In first year if someone talked to me about careers, I would brush it off. Two more years of university seemed to stretch way into the future; why would I want to mess with the student bubble by thinking about the prospect that it would end? Fast forward to third year and I’m feeling the pressure mounting to get a career plan. Walking around the jobs fair earlier this year bought the reality home, as I kept being told how Accountancy King would give me the best employee perks, whilst McLawnolds had the top pension plan. It all seemed pretty deep when I’d only really come for the free pens and sweets, and it got me thinking.
It’s easy to become scared – if you are not yet sorted with a clear career plan – that all the future consists of is sitting around in your underwear eating stale Doritos and watching reruns of Scrubs. The fact is that you can have a bright future without jumping straight into a career out of uni. Personally I’m planning to take a year out when I graduate to fly out to Australia, do a bit of work and travel. Then maybe a ski season somewhere else. Granted it’s straight out of the ‘gap yah’ handbook, but we students seem overly pressured to throw ourselves into a career at all costs. It seems pointless to push yourself onto a graduate scheme if your heart isn’t in it.
Of course, this could easily start to sound like the ravings of an ageing hippy, sticking it to the corporate machine and its ‘drones’ who have mortgages, steady jobs, and more than beans on toast to look forward to for dinner. If you do have a solid idea for what you want to do, or are a third year who already has it sorted, then good for you. But if you, like me, are a little unsure of what you want and think it might be a good idea not to jump onto a serious career path right out of uni then I salute you. Together, we can accomplish great things (with a little money borrowed from our employed friends). But in all seriousness, as long as you have motivation and are planning to do something then you may as well go for it, and only start harassing employers with endless CVs when you’re good and ready.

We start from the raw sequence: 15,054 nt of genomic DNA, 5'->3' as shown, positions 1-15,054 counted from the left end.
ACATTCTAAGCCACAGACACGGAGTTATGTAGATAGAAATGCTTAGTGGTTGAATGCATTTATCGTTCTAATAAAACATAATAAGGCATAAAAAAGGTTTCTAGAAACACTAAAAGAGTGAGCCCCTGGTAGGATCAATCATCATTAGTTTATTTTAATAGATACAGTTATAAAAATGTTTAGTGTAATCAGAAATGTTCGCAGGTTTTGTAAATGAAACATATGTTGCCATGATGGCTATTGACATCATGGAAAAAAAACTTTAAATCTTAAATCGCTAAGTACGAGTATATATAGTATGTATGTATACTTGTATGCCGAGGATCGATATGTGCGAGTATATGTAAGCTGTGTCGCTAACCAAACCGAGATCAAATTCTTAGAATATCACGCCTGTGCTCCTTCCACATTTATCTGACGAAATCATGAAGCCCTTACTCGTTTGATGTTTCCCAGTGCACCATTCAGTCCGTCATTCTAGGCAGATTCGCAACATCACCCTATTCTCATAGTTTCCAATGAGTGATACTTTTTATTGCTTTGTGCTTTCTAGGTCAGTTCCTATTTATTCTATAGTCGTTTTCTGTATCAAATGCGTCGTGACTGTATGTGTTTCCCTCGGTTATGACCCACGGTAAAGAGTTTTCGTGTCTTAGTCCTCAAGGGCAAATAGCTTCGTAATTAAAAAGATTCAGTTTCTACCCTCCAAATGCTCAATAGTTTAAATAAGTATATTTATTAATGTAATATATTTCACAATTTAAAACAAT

The jobs market isn’t great and you’re only this young and free once. Make the most of it. With that said, there is the lingering possibility (probability?) that graduate employers won’t want me even when I do apply. Maybe this whole column is just an exercise in futile self assurance and I am destined for the dole. Screw it, I’m off to buy some Doritos.